I would not use tongue and groove because I think you need the circulation all around. The toughest part is getting it to lay cleanly as you adapt to the compound curves - some twist will be required and some pieces simply won't want to go in easily. Another tricky bit is deciding what line your planking should follow - this is mostly an aesthetic decision - do you want to follow the shear line, or the top of the berth, or find some middle ground? There will be tapering required at the ends of each section.

But by all means give it a go - looks WAY better than carpet or any other such liner.
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Old 09-25-2007
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You won't have much success trying to put the wood directly on to the hull unless you use very thin strips of veneer. It will work loose pretty quicky and is liable to rot underneath the paint as JohnHPollard mentioned.

Furring and ceiling is a very big job - it will take you weeks to do it if you aren't working, and months if you are. If you don't do a good job of it, your boat will be worth much less than when you started.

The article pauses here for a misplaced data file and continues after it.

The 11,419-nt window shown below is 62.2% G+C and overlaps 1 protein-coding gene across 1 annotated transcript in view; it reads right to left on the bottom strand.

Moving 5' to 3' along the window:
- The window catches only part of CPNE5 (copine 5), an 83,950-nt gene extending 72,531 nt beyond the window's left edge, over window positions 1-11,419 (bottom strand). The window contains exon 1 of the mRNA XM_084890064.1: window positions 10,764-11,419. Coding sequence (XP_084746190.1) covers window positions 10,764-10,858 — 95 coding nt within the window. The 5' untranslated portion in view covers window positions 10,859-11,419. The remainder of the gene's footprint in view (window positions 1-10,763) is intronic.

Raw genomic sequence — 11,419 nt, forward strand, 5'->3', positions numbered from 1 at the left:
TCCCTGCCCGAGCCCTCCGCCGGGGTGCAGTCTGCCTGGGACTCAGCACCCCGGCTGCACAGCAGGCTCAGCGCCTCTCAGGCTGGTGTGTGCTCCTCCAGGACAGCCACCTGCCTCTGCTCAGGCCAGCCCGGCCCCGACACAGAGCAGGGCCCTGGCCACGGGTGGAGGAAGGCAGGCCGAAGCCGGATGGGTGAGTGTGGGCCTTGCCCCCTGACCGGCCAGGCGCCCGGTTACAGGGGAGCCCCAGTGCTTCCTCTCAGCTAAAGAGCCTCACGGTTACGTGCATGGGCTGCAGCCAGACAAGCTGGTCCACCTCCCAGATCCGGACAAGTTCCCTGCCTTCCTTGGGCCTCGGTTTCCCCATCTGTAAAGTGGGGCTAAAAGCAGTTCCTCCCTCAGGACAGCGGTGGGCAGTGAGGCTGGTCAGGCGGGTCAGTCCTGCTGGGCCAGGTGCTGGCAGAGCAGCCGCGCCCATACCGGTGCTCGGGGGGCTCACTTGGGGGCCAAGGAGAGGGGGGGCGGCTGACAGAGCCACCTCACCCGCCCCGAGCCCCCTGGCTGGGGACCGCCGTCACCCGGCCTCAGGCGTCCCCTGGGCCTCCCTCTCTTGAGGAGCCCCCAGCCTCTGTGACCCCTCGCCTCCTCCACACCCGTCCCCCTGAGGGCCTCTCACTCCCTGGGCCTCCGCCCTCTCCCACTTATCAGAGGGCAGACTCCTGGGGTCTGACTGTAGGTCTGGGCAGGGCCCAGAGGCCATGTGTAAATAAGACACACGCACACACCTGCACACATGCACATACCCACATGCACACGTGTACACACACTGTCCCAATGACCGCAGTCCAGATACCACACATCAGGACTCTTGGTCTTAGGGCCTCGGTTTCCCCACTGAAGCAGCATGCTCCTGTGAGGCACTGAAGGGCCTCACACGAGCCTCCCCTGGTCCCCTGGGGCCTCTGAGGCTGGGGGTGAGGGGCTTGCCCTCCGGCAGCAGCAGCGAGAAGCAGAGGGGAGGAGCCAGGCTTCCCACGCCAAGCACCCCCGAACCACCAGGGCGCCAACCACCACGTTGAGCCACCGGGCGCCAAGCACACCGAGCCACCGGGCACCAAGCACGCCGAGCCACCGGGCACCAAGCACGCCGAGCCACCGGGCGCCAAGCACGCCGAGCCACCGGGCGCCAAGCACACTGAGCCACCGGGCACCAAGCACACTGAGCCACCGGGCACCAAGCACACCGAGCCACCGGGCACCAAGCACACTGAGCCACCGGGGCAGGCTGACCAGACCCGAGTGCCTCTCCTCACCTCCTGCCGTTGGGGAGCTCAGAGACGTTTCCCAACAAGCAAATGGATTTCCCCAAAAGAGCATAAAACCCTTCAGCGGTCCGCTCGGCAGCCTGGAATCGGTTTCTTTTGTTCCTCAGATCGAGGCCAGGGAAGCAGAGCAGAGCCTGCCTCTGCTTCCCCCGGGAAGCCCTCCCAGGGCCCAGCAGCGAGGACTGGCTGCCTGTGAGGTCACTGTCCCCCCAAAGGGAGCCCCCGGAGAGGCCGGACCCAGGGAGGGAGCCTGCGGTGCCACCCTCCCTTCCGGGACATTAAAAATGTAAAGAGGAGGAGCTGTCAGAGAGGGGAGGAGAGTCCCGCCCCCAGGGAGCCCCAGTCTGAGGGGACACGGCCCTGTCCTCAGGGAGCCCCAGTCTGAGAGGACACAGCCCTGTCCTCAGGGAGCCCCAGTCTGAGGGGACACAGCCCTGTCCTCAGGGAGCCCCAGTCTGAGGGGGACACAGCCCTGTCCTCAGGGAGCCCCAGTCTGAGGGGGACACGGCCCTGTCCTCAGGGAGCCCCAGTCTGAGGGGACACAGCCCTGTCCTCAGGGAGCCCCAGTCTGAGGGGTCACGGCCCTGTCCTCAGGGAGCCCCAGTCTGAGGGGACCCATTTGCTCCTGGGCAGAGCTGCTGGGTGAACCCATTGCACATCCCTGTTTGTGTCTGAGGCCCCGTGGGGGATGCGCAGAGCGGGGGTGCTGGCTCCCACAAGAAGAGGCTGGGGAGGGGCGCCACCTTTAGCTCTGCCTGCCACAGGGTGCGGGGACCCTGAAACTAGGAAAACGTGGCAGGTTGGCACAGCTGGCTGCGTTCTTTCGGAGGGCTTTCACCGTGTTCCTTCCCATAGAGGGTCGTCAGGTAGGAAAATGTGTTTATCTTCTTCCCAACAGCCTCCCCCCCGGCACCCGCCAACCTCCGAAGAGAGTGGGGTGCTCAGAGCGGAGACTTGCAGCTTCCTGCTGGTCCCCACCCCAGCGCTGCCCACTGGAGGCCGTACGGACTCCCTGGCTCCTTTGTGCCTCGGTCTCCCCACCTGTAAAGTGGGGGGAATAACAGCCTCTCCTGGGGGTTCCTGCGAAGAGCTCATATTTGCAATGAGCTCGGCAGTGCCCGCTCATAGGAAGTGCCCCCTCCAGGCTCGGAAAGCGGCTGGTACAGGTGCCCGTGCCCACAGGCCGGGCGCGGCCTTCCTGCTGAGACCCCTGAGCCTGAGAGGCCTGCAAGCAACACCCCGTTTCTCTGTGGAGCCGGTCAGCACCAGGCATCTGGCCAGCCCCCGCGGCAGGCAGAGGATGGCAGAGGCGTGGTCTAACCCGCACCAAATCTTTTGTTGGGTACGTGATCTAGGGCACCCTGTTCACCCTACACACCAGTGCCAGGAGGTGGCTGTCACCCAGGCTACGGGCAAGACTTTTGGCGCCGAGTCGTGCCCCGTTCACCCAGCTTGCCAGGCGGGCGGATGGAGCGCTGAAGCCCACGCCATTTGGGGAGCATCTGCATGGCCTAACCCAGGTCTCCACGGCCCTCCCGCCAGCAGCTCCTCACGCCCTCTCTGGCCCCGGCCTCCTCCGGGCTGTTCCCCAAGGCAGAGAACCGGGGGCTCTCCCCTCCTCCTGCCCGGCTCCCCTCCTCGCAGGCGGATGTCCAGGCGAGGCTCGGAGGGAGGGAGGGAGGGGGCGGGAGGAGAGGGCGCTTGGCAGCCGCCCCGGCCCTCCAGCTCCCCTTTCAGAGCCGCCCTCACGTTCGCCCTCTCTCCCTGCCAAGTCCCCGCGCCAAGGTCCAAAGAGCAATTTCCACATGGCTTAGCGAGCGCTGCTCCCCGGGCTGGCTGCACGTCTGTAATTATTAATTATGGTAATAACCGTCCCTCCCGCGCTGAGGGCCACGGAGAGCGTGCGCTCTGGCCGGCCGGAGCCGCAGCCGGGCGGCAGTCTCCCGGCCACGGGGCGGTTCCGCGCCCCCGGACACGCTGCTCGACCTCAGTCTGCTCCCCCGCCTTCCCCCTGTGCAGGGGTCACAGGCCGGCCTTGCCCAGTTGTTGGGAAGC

Don't mean to sound discouraging here - it's not that hard to do - but the reason that you usually find it on the high-end boats is that it's such a labour-intensive process.

Have you thought about looking for a synthetic leather/vinyl/fabric that you like and using that ?? It's much faster and easier to do a nice job with.

Get a large roll of brown paper and make accurate patterns, then cut out your liner and use contact cement to adhere it.
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You can get 3/8 x 2 or 3 teak tongue and groove pre finished flooring. The brand I used was Bellawood. It cost me $4.00 a sq. foot.
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Old 09-25-2007
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Quote:
Originally Posted by FullandBy View Post
Unfortunately my boat came from the 70's and the walls are lined with carpet - they aren't even shaggy so they won't attract a young Jane Fonda into my boat!

What I'd like to do is go with tongue and groove horizontal planking and then paint them a nice piano white.

Has anyone had any experience with doing this? My concerns are moisture and plank buckling and what type of wood to use.

thanks